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Respiration. 1999;66(1):46-51.

Using 99mTc-DTPA radioaerosol inhalation lung scintigraphies to detect the lung injury induced by consuming Sauropus androgynus vegetable and comparison with conventional pulmonary function tests.

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1
Department of Nuclear Medicine, Taichung Veterans General Hospital, Taichung, Taiwan. kao@vghtc.vghtc.gov.tw

Abstract

Consuming Sauropus androgynus, a Malaysian plant, to reduce body weight began to become fashionable in Taiwan in 1994. According to some reports, people consuming this vegetable developed lung injuries. From July to November 1995, there were 81 nonsmoking women admitted to our hospital. Thirty-six cases had respiratory symptoms/signs and the remaining 45 had no symptoms/signs. We investigated these patients with pulmonary function tests (PFT) and technetium-99m DTPA radioaerosol inhalation lung scintigraphies (DTPA lung scan), a test to evaluate the lung ventilation and alveolar epithelial permeability. Eighteen patients had abnormal results in PFT, including obstructive type (n = 17), restrictive type (n = 5), and both (n = 4). There were 33 patients with abnormalities in DTPA lung scans, including unhomogeneous deposition of DTPA radioaerosols (n = 19), faster clearance of radioaerosols from lung (n = 26), and both (n = 12). Analyzing the results, we found that the patients with respiratory symptoms had a higher incidence of abnormal results of PFT and DTPA lung scans than the patients without respiratory symptoms (p < 0.05). Besides, we found that the DTPA lung scan was more sensitive than chest x-ray and PFT in detecting the lung injuries related to the consumption of S. androgynus (p < 0.05). Consuming S. androgynus can result in symptomatic or asymptomatic lung injuries, manifested as obstructive or restrictive ventilatory impairment, unhomogeneous radioaerosol distribution, and increased alveolar epithelial permeability. In addition, measurement of the 99mTc-DTPA clearance is the most sensitive test to detect the lung injuries caused by consuming S. androgynus.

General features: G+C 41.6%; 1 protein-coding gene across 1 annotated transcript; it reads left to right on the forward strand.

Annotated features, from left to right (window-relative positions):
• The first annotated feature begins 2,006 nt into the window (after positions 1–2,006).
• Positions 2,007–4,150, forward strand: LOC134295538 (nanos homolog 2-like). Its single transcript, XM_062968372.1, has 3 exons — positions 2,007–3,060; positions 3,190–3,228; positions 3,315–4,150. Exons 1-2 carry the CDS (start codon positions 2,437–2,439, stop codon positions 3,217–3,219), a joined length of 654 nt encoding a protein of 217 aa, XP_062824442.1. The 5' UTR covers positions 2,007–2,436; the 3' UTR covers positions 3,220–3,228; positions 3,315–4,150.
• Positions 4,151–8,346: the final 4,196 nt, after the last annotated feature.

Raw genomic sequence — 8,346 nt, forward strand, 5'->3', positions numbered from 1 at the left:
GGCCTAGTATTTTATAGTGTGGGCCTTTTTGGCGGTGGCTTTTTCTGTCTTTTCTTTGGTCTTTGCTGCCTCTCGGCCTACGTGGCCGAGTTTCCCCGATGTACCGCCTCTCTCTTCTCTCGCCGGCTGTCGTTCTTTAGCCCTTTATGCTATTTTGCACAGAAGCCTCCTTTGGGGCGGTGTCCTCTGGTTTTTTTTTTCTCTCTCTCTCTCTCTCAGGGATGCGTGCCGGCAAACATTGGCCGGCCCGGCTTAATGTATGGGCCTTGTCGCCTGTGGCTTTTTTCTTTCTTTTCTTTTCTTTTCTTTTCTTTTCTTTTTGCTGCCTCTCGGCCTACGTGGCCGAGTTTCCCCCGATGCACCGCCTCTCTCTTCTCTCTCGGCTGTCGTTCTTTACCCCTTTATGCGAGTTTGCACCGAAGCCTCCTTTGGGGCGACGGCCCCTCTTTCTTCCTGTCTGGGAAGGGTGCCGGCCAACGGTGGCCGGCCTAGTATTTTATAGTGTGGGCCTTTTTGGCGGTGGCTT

PMID:
9973690
DOI:
29336
[Indexed for MEDLINE]
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